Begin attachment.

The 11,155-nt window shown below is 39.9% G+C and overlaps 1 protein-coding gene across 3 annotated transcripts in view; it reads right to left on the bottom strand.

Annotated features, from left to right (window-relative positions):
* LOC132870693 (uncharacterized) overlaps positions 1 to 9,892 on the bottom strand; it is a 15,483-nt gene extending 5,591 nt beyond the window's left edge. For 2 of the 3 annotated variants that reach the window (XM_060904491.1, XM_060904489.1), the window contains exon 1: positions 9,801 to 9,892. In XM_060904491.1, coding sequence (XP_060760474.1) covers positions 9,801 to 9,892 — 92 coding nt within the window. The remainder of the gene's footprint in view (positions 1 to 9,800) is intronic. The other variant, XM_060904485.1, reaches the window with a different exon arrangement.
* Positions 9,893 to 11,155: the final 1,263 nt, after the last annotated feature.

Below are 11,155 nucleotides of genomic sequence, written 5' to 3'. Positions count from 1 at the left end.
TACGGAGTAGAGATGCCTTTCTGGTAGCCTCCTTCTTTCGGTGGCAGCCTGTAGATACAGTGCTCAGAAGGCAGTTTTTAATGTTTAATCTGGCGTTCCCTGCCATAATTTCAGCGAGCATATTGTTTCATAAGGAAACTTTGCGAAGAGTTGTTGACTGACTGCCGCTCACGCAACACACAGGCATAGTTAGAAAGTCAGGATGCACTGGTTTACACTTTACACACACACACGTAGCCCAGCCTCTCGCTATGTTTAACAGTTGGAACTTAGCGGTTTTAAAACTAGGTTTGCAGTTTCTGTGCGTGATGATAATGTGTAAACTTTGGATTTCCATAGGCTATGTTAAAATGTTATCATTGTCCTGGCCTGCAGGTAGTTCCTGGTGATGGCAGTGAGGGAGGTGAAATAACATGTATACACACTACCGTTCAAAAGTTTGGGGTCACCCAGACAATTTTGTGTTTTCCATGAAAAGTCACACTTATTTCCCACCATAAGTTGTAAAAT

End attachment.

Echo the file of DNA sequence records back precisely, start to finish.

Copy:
The 11,155-nt window shown below is 39.9% G+C and overlaps 1 protein-coding gene across 3 annotated transcripts in view; it reads right to left on the bottom strand.

Annotated features, from left to right (window-relative positions):
* LOC132870693 (uncharacterized) overlaps positions 1 to 9,892 on the bottom strand; it is a 15,483-nt gene extending 5,591 nt beyond the window's left edge. For 2 of the 3 annotated variants that reach the window (XM_060904491.1, XM_060904489.1), the window contains exon 1: positions 9,801 to 9,892. In XM_060904491.1, coding sequence (XP_060760474.1) covers positions 9,801 to 9,892 — 92 coding nt within the window. The remainder of the gene's footprint in view (positions 1 to 9,800) is intronic. The other variant, XM_060904485.1, reaches the window with a different exon arrangement.
* Positions 9,893 to 11,155: the final 1,263 nt, after the last annotated feature.

Below are 11,155 nucleotides of genomic sequence, written 5' to 3'. Positions count from 1 at the left end.
TACGGAGTAGAGATGCCTTTCTGGTAGCCTCCTTCTTTCGGTGGCAGCCTGTAGATACAGTGCTCAGAAGGCAGTTTTTAATGTTTAATCTGGCGTTCCCTGCCATAATTTCAGCGAGCATATTGTTTCATAAGGAAACTTTGCGAAGAGTTGTTGACTGACTGCCGCTCACGCAACACACAGGCATAGTTAGAAAGTCAGGATGCACTGGTTTACACTTTACACACACACACGTAGCCCAGCCTCTCGCTATGTTTAACAGTTGGAACTTAGCGGTTTTAAAACTAGGTTTGCAGTTTCTGTGCGTGATGATAATGTGTAAACTTTGGATTTCCATAGGCTATGTTAAAATGTTATCATTGTCCTGGCCTGCAGGTAGTTCCTGGTGATGGCAGTGAGGGAGGTGAAATAACATGTATACACACTACCGTTCAAAAGTTTGGGGTCACCCAGACAATTTTGTGTTTTCCATGAAAAGTCACACTTATTTCCCACCATAAGTTGTAAAAT